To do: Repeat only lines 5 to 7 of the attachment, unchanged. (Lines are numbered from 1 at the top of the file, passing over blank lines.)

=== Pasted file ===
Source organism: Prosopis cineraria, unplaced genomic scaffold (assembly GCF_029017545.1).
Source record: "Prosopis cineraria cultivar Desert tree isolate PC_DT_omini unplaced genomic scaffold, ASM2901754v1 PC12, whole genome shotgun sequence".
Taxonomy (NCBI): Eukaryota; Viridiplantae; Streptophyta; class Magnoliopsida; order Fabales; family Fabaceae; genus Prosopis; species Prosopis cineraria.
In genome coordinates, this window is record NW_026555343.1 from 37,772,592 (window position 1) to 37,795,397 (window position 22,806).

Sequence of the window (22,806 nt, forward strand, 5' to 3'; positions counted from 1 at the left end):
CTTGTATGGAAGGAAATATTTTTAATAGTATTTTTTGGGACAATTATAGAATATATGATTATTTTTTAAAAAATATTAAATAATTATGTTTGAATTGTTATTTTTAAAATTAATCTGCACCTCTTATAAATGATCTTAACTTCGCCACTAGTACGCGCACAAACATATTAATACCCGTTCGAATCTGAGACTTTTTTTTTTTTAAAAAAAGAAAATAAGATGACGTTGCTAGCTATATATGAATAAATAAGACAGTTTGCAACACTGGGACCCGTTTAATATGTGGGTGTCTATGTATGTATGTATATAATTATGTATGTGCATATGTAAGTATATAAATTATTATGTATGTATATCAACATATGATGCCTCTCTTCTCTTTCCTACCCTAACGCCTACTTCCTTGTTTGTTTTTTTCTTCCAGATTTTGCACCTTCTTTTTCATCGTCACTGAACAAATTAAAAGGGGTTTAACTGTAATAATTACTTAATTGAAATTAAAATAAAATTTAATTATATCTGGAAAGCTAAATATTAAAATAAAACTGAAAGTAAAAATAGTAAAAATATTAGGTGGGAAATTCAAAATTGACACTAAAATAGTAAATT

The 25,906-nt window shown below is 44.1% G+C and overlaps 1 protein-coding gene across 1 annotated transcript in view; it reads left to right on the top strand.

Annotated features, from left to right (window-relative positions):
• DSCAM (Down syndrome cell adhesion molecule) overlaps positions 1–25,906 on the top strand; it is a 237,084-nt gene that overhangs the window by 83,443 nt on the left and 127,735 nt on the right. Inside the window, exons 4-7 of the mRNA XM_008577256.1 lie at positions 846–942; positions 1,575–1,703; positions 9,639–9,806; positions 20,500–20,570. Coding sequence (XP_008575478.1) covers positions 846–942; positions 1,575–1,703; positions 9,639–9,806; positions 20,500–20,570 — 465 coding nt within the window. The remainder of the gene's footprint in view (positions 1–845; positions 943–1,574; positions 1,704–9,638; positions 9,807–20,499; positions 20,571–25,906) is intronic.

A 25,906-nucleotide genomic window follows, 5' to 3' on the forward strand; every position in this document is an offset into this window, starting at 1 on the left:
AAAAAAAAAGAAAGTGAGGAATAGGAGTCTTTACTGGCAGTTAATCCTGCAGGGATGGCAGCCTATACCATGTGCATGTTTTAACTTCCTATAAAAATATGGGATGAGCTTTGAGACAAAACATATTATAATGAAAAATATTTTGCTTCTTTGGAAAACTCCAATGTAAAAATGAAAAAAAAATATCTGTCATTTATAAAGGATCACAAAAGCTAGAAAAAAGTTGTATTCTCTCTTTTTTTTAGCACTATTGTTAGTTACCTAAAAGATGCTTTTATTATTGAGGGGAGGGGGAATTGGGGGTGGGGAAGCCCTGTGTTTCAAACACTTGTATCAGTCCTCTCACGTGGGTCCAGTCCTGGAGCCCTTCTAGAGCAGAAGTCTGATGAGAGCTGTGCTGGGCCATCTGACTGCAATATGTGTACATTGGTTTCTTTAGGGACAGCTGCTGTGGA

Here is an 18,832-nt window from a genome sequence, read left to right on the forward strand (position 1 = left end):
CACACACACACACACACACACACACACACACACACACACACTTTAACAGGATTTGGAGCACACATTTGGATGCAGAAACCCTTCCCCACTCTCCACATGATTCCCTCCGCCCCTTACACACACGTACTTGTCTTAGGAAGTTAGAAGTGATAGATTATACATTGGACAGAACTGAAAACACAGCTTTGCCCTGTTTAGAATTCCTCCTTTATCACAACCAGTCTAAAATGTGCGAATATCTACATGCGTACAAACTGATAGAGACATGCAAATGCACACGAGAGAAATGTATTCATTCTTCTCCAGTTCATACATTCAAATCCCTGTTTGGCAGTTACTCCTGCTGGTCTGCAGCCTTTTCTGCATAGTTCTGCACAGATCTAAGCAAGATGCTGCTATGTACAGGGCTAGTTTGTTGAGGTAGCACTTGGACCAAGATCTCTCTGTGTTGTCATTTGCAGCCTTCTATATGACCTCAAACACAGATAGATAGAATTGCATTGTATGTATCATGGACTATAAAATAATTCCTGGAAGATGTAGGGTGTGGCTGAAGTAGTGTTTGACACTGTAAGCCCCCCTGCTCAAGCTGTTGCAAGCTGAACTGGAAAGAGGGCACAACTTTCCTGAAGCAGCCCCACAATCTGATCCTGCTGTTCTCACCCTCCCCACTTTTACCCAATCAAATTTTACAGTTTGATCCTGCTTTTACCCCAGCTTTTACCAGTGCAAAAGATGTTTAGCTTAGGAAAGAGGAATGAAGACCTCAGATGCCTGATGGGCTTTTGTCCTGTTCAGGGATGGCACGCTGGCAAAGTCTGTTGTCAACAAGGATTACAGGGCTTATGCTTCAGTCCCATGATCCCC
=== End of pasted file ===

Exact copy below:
Sequence of the window (22,806 nt, forward strand, 5' to 3'; positions counted from 1 at the left end):
CTTGTATGGAAGGAAATATTTTTAATAGTATTTTTTGGGACAATTATAGAATATATGATTATTTTTTAAAAAATATTAAATAATTATGTTTGAATTGTTATTTTTAAAATTAATCTGCACCTCTTATAAATGATCTTAACTTCGCCACTAGTACGCGCACAAACATATTAATACCCGTTCGAATCTGAGACTTTTTTTTTTTTAAAAAAAGAAAATAAGATGACGTTGCTAGCTATATATGAATAAATAAGACAGTTTGCAACACTGGGACCCGTTTAATATGTGGGTGTCTATGTATGTATGTATATAATTATGTATGTGCATATGTAAGTATATAAATTATTATGTATGTATATCAACATATGATGCCTCTCTTCTCTTTCCTACCCTAACGCCTACTTCCTTGTTTGTTTTTTTCTTCCAGATTTTGCACCTTCTTTTTCATCGTCACTGAACAAATTAAAAGGGGTTTAACTGTAATAATTACTTAATTGAAATTAAAATAAAATTTAATTATATCTGGAAAGCTAAATATTAAAATAAAACTGAAAGTAAAAATAGTAAAAATATTAGGTGGGAAATTCAAAATTGACACTAAAATAGTAAATT

The 25,906-nt window shown below is 44.1% G+C and overlaps 1 protein-coding gene across 1 annotated transcript in view; it reads left to right on the top strand.